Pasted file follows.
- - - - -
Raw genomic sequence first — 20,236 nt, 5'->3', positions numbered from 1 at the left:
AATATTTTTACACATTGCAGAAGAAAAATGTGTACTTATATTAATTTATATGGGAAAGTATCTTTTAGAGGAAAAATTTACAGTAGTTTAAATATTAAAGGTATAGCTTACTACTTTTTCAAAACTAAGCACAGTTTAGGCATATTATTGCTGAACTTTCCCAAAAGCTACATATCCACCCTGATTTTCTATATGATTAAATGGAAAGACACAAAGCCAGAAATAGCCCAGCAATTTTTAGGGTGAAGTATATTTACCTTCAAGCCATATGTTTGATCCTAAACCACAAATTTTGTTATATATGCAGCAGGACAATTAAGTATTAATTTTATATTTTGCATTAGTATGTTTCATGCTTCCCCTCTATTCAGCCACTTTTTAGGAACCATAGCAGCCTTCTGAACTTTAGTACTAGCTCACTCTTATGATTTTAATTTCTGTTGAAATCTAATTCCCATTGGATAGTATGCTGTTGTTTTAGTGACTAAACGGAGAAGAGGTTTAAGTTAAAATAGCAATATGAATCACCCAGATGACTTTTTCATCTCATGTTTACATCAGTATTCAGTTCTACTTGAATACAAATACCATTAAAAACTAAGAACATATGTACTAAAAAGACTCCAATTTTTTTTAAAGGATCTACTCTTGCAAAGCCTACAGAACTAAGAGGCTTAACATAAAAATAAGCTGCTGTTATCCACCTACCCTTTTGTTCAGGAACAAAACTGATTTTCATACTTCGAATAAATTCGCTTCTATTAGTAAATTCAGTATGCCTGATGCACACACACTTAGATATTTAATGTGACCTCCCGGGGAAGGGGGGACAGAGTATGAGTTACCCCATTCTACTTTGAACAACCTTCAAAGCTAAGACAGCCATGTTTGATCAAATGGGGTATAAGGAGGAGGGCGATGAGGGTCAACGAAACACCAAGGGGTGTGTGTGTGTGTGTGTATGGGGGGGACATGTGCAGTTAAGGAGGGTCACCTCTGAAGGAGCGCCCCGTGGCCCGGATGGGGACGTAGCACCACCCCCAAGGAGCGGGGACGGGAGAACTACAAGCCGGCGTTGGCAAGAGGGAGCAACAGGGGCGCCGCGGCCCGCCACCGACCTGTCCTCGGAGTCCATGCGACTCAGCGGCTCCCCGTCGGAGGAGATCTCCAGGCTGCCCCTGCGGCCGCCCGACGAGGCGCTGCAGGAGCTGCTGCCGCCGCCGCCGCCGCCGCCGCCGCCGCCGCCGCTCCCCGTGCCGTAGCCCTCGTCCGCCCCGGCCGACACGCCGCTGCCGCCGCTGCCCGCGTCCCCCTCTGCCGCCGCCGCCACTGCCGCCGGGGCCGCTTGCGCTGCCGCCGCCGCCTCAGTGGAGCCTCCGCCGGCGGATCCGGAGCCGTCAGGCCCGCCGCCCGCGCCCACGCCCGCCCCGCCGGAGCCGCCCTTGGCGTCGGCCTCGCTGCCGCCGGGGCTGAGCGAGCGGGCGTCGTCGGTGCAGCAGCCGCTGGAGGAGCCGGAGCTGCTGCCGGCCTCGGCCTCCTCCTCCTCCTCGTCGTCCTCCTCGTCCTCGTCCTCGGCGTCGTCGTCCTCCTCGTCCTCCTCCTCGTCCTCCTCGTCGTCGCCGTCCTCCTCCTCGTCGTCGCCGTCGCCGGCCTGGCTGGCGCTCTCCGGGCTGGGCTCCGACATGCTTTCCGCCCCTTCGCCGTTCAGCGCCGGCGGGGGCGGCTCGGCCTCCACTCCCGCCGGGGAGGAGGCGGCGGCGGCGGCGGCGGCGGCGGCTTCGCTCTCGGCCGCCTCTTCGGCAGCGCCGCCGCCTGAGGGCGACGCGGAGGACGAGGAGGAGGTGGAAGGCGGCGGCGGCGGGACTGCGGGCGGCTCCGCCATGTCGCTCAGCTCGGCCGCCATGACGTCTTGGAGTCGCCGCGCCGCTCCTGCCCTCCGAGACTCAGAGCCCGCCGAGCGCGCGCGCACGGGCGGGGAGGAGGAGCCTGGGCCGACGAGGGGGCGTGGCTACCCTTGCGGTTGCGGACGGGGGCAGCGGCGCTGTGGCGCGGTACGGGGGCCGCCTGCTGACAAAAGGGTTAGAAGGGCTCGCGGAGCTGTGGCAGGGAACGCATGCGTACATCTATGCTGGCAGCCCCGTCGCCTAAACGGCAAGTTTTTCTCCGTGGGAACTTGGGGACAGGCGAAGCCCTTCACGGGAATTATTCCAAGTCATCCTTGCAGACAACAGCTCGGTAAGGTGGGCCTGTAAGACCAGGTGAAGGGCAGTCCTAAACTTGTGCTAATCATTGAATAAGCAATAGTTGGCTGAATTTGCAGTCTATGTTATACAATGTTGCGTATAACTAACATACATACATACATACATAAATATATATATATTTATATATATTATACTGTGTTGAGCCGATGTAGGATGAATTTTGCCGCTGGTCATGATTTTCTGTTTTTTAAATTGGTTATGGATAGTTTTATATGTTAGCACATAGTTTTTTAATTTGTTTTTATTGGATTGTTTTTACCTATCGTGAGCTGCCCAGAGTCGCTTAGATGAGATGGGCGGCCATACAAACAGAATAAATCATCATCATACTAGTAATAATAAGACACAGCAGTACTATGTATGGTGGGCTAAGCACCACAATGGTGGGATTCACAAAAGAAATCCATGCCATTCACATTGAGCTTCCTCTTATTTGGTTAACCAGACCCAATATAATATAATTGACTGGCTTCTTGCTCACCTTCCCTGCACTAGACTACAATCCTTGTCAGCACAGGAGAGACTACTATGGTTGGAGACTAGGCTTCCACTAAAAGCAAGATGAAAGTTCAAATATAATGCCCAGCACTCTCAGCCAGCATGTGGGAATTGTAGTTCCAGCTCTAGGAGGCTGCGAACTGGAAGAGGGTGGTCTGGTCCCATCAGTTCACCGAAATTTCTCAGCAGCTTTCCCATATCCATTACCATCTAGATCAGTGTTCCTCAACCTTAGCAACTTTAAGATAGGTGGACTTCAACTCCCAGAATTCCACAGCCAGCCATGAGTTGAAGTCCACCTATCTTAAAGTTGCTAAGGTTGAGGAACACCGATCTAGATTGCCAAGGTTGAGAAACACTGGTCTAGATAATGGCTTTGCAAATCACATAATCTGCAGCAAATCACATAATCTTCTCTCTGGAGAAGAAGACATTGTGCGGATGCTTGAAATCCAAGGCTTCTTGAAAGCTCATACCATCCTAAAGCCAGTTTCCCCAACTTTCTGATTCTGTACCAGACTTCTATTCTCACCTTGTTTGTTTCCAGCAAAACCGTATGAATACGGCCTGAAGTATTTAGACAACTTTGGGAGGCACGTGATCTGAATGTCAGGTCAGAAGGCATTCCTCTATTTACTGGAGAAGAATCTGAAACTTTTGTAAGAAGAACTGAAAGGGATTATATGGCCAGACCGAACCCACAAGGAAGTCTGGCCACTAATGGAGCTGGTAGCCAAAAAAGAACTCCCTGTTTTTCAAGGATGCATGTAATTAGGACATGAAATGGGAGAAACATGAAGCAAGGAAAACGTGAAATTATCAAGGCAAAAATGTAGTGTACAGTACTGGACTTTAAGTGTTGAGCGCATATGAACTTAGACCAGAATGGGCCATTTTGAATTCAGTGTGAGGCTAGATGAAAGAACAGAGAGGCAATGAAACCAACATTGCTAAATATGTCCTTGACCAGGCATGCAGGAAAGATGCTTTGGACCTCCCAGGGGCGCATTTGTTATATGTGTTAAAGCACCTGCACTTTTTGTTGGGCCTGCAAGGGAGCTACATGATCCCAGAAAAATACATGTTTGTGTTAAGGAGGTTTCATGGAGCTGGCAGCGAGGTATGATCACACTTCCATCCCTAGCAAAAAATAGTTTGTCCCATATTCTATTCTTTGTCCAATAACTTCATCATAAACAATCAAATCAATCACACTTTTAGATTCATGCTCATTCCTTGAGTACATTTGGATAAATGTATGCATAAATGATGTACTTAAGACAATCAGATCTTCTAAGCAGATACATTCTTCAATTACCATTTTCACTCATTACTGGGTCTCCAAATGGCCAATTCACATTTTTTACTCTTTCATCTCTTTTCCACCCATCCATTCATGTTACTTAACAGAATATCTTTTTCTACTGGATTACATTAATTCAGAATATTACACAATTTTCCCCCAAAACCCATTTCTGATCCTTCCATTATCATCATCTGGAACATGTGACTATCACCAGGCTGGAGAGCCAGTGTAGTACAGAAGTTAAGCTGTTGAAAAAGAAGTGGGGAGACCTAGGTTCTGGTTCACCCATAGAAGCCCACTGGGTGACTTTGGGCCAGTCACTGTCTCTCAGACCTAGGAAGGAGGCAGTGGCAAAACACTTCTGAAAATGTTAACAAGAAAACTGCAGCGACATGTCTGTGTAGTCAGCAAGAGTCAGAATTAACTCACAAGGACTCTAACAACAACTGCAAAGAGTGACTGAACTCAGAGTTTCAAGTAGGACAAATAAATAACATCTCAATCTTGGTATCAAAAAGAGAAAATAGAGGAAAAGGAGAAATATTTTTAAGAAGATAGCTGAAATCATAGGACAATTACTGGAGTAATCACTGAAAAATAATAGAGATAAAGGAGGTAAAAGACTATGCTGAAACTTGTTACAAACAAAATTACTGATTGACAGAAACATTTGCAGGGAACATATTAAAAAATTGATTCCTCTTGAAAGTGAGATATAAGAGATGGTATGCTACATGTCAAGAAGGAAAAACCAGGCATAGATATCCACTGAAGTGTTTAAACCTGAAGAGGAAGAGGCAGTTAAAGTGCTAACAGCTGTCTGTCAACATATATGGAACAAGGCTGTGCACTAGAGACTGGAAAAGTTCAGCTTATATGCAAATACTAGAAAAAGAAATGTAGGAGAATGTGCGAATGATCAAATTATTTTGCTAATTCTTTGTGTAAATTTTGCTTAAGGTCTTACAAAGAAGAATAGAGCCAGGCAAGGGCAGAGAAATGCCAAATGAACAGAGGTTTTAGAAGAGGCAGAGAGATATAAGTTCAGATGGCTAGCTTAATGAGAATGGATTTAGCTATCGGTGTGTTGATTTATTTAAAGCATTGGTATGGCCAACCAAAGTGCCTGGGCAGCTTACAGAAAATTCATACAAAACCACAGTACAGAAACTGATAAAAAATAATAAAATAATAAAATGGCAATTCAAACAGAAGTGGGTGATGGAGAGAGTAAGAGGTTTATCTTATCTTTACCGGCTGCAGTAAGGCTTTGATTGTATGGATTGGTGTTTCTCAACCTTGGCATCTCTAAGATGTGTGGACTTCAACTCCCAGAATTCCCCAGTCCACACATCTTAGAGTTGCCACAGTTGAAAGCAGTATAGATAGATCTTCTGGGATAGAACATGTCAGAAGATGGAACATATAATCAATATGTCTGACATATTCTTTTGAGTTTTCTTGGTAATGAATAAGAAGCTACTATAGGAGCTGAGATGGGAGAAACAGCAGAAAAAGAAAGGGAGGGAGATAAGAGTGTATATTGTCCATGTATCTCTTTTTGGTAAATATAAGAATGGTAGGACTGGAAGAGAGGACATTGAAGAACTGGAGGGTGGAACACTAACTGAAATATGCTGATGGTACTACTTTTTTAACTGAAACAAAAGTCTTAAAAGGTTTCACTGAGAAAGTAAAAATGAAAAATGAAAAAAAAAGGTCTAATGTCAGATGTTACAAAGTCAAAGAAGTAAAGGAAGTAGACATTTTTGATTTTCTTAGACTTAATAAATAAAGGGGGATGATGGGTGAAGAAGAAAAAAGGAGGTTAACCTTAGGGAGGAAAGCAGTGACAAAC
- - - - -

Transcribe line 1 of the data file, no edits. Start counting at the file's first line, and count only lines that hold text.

Raw genomic sequence first — 20,236 nt, 5'->3', positions numbered from 1 at the left: